# Subtlety of a bar in introduction rule

I am going through the following lecture notes by Frank Pfenning :

http://www.cs.cmu.edu/~fp/courses/15317-f17/lectures/02-natded.pdf

In page no 5 I cam across the introduction rule .

The rule reads that $A$ is contained in $B$ if $B$ is true under the assumption that $A$ is true .

But in the text a subtle point about the beginning bar of the proof is mentioned which are a below in the images :  Why would it be incorrect to say that "The truth of A leads to the truth of B " . Even if the truth of A has been introduced durng the process of proving the truth of B , it surely means that the truth of A leads to truth of B . As in the graph or pictorial representation there are no other statement which are in conjuction with "A" anywhere .

What is the subtlety here in emphasing a misconception or a misleading picture obtained from omiting the bar ?

P.S : I did go through the following paragraphs illustrating the proof of a statement . This paragraph emphasizes on some phenomenon called discharging of assumptions , which I feel would require a detail understanding and might come up in the next question that I would be posting so as to gain a better understanding of the content . But for the time being , I would try to understand the matter in this question with the hope that it might help while understanding the following topics .

Let's try an example. Let's say you're trying to prove the following:

Simple Theorem over the natural numbers: If $n$ is even, then $n+1$ is odd.

What he's trying to say is that you don't need an independent proof that $n$ is even. In the natural numbers, this isn't even true, since not all numbers are even. What he's trying to say is that when trying to prove an implication like the Simple Theorem above, you're allowed to introduce the assumption that $n$ is even, and from that assumption, together with whatever other axioms you're using, try to prove that $n+1$ is odd. If you succeed in this, you can now correctly conclude that the implication is true.

From his paper:

The rule makes intuitive sense, a proof justifying A ⊃ B true assumes, hypothetically, the left-hand side of the implication so that A true, and uses this to show the right-hand side of the implication by proving B true. The proof of A⊃B true constructs a proof of B true from the additional assumption that A true.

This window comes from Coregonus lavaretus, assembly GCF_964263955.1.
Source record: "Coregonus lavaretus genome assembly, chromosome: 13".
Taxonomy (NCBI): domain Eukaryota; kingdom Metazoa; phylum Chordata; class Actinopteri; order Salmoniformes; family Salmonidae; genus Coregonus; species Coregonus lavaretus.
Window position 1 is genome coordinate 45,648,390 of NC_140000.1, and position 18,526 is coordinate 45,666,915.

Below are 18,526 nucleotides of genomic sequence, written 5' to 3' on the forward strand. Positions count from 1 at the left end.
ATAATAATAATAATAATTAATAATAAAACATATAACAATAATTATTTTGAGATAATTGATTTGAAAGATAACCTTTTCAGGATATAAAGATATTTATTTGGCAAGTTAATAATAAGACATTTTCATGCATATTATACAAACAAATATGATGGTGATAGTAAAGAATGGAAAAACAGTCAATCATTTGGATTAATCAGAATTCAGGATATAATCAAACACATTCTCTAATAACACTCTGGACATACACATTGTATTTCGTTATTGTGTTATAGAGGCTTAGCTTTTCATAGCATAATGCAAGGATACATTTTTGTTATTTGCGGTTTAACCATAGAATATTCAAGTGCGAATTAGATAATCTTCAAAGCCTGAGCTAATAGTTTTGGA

The whole painful stuff with the bars and labels is a variation of the pain that comes with other deduction systems when you're trying to create a proof context to hold the introduction of an assumption. When these contexts get nested in a complicated proof, it requires machinery analogous to lexical variable scoping rules in programming languages. The assumptions have to come and go properly so they don't allow unsound deductions in other parts of the proof.

EDIT: per request of original poster.

OK, let's dig into this some more. I'm going to use some different notation. The notation

$$\Gamma \vdash \sigma$$

means some set of axioms $\Gamma$ proves some formula $\sigma$, where the turnstile $\vdash$ means "proves". Now the inference rule we're looking at can be written like this. We can conclude

$$\Gamma \vdash A \rightarrow B$$

if we can prove

$$\{\Gamma; A\} \vdash B$$

where the semicolon means we've added formula $A$ to the set of axioms $\Gamma$. Note that this also creates what I've been calling a "proof context" where we're keeping track of assumptions we've been making. The Pfenning paper uses labels on bars to do the same thing.

Let's try it on a complicated example with nested proof contexts: prove the tautology

$$A \rightarrow (B \rightarrow (C \rightarrow B))$$

In our notation, proving this tautology looks like this:

$$\{\} \vdash A \rightarrow (B \rightarrow (C \rightarrow B))$$

That is, $\Gamma$ is empty since we're proving a tautology.

Here we go, using our rule of inference.

We can prove

$$\{\} \vdash A \rightarrow (B \rightarrow (C \rightarrow B))$$

if we can prove

$$\{A\} \vdash B \rightarrow (C \rightarrow B)$$

Let's keep going.

We can in turn prove

$$\{A\} \vdash B \rightarrow (C \rightarrow B)$$

if we can prove

$$\{A, B\} \vdash (C \rightarrow B)$$

One more application of our rule:

We can prove

$$\{A, B\} \vdash (C \rightarrow B)$$

if we can prove

$$\{A, B, C\} \vdash B$$

But this follows easily: since B is already an axiom, it follows that we can prove it. But we only got this axiom from our inference rule that allowed us to add it safely.

• Thanks for the answer . Could you elaborate a bit about the painful stuff with the bars and labels ? – Sheldon Kripke May 15 '18 at 3:34

To state the obvious, proving the implication $A \implies B$ (written $A \supset B$ in the notes you refer to) usually goes by assuming $A$ and proving $B$. Or in other words, proving $B$ under a new assumption $A$. Of course, this new assumption must only be used in the proof of $B$, which is the meaning of discharging of assumption. Thus, when you prove an implication you obtain an additional axiom (note the bar above the first derivation in your question), which can only be used in the branch of the proof that corresponds to the implication you want to prove.

• So the truth of A is an assumption using which we reach up to the "consequent truth of B given the truth of A " , so that is to say "we have assumed the truth of A just to prove that B is true whenever A is true " and "The truth of A , however, has not been guaranteed " ..right ? And as such a faulty assumption of A's truth should not span out to affect any other logical conclusion ..right ? – Sheldon Kripke May 15 '18 at 7:29
• Yes, exactly. That is why the new assumption is tagged, and it should not escape its scope (the branch in which the implication is proved). – Rodolphe Lepigre May 15 '18 at 11:00